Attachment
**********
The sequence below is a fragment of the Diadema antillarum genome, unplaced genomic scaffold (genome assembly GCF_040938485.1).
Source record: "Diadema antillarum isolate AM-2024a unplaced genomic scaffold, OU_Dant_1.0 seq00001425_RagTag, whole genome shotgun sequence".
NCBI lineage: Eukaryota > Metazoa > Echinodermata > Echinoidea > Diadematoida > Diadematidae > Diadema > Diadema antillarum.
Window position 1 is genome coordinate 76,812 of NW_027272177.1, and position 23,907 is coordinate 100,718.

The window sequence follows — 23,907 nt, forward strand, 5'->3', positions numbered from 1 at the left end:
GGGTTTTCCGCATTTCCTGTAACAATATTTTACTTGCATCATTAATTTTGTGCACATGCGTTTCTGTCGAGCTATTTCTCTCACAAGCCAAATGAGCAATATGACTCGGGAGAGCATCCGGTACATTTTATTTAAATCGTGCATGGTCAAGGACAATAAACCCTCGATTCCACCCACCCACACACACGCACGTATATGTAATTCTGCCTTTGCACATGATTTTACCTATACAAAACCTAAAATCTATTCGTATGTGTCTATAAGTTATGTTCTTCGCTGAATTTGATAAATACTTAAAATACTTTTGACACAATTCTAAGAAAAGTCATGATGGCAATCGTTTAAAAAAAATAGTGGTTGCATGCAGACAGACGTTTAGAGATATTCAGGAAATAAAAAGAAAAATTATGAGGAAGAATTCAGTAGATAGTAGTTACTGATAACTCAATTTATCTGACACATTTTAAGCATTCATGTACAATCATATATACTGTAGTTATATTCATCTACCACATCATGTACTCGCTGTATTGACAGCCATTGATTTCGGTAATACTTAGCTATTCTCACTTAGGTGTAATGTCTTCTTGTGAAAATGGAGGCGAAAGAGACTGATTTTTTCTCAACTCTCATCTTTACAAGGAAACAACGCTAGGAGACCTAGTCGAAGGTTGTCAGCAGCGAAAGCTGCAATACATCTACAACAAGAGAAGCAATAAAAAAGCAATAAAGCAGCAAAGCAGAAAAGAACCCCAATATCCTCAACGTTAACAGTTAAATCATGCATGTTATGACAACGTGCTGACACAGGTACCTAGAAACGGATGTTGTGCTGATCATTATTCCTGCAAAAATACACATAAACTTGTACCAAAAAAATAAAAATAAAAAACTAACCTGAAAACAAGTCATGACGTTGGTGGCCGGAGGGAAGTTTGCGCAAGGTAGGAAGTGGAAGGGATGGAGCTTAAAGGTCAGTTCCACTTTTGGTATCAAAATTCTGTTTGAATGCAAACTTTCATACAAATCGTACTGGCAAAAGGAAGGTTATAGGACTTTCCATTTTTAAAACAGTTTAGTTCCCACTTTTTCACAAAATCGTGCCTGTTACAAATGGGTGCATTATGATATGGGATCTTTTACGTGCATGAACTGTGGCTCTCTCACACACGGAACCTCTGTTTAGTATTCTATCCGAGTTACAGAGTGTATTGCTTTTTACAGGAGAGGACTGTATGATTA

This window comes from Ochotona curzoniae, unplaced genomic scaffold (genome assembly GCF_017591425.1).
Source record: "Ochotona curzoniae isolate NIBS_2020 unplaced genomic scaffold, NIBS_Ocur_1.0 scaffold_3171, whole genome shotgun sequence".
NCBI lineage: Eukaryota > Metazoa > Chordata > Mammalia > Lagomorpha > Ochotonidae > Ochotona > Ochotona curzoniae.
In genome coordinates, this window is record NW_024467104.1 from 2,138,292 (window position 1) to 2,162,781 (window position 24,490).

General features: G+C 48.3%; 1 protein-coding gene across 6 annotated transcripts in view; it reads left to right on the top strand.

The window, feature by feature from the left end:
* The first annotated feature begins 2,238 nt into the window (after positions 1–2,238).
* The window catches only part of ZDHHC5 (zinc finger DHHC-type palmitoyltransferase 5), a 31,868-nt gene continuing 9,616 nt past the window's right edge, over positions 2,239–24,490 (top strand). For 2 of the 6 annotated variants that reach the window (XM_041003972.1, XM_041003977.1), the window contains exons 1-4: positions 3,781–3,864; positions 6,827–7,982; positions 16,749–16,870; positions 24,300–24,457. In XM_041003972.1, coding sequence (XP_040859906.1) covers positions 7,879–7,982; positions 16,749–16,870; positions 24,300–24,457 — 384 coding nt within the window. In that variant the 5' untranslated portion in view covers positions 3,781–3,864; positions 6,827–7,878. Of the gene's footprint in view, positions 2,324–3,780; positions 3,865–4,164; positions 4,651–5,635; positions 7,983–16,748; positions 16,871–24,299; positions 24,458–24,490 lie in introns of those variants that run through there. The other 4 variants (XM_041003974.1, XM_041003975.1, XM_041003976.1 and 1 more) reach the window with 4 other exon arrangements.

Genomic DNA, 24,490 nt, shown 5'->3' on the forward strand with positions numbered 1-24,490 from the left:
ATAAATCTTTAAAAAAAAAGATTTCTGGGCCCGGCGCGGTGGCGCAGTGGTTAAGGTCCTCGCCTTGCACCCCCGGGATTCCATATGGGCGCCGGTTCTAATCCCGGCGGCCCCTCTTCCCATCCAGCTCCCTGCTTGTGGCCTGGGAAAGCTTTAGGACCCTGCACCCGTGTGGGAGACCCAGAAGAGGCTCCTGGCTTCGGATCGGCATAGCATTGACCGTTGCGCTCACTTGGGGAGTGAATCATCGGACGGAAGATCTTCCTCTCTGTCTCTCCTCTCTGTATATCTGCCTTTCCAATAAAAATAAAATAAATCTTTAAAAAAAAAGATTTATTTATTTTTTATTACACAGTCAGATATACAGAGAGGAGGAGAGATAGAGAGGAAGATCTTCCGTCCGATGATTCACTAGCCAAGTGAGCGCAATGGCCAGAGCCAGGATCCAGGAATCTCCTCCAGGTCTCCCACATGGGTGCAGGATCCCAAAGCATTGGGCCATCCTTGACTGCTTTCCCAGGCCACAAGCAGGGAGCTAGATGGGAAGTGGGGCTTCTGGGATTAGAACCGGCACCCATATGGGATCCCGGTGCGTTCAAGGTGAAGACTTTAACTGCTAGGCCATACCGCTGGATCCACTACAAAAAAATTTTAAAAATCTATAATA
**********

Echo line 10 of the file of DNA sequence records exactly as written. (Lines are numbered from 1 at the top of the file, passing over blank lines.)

In genome coordinates, this window is record NW_024467104.1 from 2,138,292 (window position 1) to 2,162,781 (window position 24,490).